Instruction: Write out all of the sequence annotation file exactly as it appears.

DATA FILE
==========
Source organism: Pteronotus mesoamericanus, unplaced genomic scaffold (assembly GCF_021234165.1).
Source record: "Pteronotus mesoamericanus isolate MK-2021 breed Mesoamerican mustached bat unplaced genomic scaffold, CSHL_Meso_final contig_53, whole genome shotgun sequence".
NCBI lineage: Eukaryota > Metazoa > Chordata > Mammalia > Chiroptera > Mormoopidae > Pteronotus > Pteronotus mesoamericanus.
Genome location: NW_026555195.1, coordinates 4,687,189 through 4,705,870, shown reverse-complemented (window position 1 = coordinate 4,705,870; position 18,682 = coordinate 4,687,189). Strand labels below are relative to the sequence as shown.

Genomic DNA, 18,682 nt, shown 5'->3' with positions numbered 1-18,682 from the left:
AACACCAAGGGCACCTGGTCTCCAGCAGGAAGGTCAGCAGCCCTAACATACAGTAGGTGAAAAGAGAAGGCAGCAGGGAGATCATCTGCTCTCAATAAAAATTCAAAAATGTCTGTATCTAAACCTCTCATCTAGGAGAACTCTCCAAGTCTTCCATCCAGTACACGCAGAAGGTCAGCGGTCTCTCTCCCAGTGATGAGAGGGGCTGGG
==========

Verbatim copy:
Source organism: Pteronotus mesoamericanus, unplaced genomic scaffold (assembly GCF_021234165.1).
Source record: "Pteronotus mesoamericanus isolate MK-2021 breed Mesoamerican mustached bat unplaced genomic scaffold, CSHL_Meso_final contig_53, whole genome shotgun sequence".
NCBI lineage: Eukaryota > Metazoa > Chordata > Mammalia > Chiroptera > Mormoopidae > Pteronotus > Pteronotus mesoamericanus.
Genome location: NW_026555195.1, coordinates 4,687,189 through 4,705,870, shown reverse-complemented (window position 1 = coordinate 4,705,870; position 18,682 = coordinate 4,687,189). Strand labels below are relative to the sequence as shown.

Genomic DNA, 18,682 nt, shown 5'->3' with positions numbered 1-18,682 from the left:
AACACCAAGGGCACCTGGTCTCCAGCAGGAAGGTCAGCAGCCCTAACATACAGTAGGTGAAAAGAGAAGGCAGCAGGGAGATCATCTGCTCTCAATAAAAATTCAAAAATGTCTGTATCTAAACCTCTCATCTAGGAGAACTCTCCAAGTCTTCCATCCAGTACACGCAGAAGGTCAGCGGTCTCTCTCCCAGTGATGAGAGGGGCTGGG